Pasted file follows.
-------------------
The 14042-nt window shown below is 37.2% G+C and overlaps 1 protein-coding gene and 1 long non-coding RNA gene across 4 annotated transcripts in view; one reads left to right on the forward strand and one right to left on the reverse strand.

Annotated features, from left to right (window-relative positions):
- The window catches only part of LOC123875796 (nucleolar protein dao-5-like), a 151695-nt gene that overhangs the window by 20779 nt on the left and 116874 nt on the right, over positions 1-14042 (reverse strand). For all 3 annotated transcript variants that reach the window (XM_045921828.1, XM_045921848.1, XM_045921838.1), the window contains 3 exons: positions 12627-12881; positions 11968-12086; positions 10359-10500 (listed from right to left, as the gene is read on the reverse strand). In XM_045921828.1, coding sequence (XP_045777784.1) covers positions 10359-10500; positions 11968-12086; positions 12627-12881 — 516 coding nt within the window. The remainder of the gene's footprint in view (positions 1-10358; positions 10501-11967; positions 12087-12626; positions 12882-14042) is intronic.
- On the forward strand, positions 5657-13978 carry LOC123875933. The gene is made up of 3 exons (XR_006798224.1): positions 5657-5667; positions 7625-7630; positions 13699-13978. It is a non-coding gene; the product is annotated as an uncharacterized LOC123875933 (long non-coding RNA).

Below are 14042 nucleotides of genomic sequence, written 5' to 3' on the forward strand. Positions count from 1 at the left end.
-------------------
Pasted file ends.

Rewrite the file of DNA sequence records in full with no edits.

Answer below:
The 14042-nt window shown below is 37.2% G+C and overlaps 1 protein-coding gene and 1 long non-coding RNA gene across 4 annotated transcripts in view; one reads left to right on the forward strand and one right to left on the reverse strand.

Annotated features, from left to right (window-relative positions):
- The window catches only part of LOC123875796 (nucleolar protein dao-5-like), a 151695-nt gene that overhangs the window by 20779 nt on the left and 116874 nt on the right, over positions 1-14042 (reverse strand). For all 3 annotated transcript variants that reach the window (XM_045921828.1, XM_045921848.1, XM_045921838.1), the window contains 3 exons: positions 12627-12881; positions 11968-12086; positions 10359-10500 (listed from right to left, as the gene is read on the reverse strand). In XM_045921828.1, coding sequence (XP_045777784.1) covers positions 10359-10500; positions 11968-12086; positions 12627-12881 — 516 coding nt within the window. The remainder of the gene's footprint in view (positions 1-10358; positions 10501-11967; positions 12087-12626; positions 12882-14042) is intronic.
- On the forward strand, positions 5657-13978 carry LOC123875933. The gene is made up of 3 exons (XR_006798224.1): positions 5657-5667; positions 7625-7630; positions 13699-13978. It is a non-coding gene; the product is annotated as an uncharacterized LOC123875933 (long non-coding RNA).

Below are 14042 nucleotides of genomic sequence, written 5' to 3' on the forward strand. Positions count from 1 at the left end.